Egyptian President Mohamed Morsi on Wednesday told a meeting of Arab League ministers it was time for the Syrian regime to step down and added that a resolution of the crisis was an Arab responsibility.
"I tell the Syrian regime 'there is still a chance to end the bloodshed'. Now is the time for change... no time to be wasted talking about reform," Morsi told the Cairo meeting.
"Don't take the right step at the wrong time... because that would be the wrong step," he said.
He urged President Bashar al-Assad to "take lessons from recent history" and step aside, in reference to Arab Spring revolts that overthrew the longtime dictators of Tunisia, Egypt and Libya.
Morsi, who in June was elected Egypt's first Islamist leader following an uprising that toppled Hosni Mubarak, urged the Arab diplomats to move quickly to resolve the Syrian conflict, which according to the Syrian Observatory for Human Rights has left 26,000 people dead since it erupted more than 17 months ago.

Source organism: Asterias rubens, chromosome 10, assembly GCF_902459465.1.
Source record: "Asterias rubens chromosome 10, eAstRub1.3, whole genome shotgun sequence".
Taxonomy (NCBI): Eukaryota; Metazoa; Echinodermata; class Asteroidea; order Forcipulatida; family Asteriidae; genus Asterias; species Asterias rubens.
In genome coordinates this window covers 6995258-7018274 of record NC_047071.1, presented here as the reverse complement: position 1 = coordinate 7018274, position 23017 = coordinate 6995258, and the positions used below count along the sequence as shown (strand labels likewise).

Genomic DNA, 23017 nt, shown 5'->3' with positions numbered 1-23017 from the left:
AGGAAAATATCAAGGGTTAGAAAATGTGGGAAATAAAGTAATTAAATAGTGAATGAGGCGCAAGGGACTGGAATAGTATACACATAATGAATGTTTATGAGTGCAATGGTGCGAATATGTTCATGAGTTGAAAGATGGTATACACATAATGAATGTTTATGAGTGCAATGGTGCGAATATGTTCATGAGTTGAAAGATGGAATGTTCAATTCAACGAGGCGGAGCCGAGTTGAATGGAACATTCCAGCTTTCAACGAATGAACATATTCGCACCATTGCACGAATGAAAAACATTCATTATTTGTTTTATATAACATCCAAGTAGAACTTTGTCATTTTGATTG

"The Syrian people have made their voice clear," Morsi said, and, in a message to the Assad regime, insisted: "You will not be around for long."
He told the ministers a resolution of the crisis is the responsibility of Arabs.
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"The Syrian blood that is being shed day and night, we are responsible for this," Morsi said. "We cannot sleep while Syrian blood is being shed."
"I call on you, Arab foreign ministers, to work hard to find an urgent solution to the tragedy in Syria," Morsi said.
Addressing Arab states he said: "If we don't move, the world won't move with any seriousness."
Morsi had lashed out at the Syrian regime during a speech at the summit of the Non-Aligned Movement (NAM) in Tehran last week, calling it "oppressive" while publicly urging support for rebels seeking Assad's ouster.
"Our solidarity with the struggle of Syrians against an oppressive regime that has lost its legitimacy is an ethical duty, and a political and strategic necessity," he said.
His comments drew a bitter retort from Damascus that Morsi's Islamist beard was the only thing that distinguishes him from Mubarak.
Syrian Information Minister Omran al-Zohbi on Monday charged that the Egyptian leader was complicit in the armed revolt rocking his country.
"He is responsible for spilling Syrian blood, as are the Qataris, the Saudis and the Turks," Zohbi said.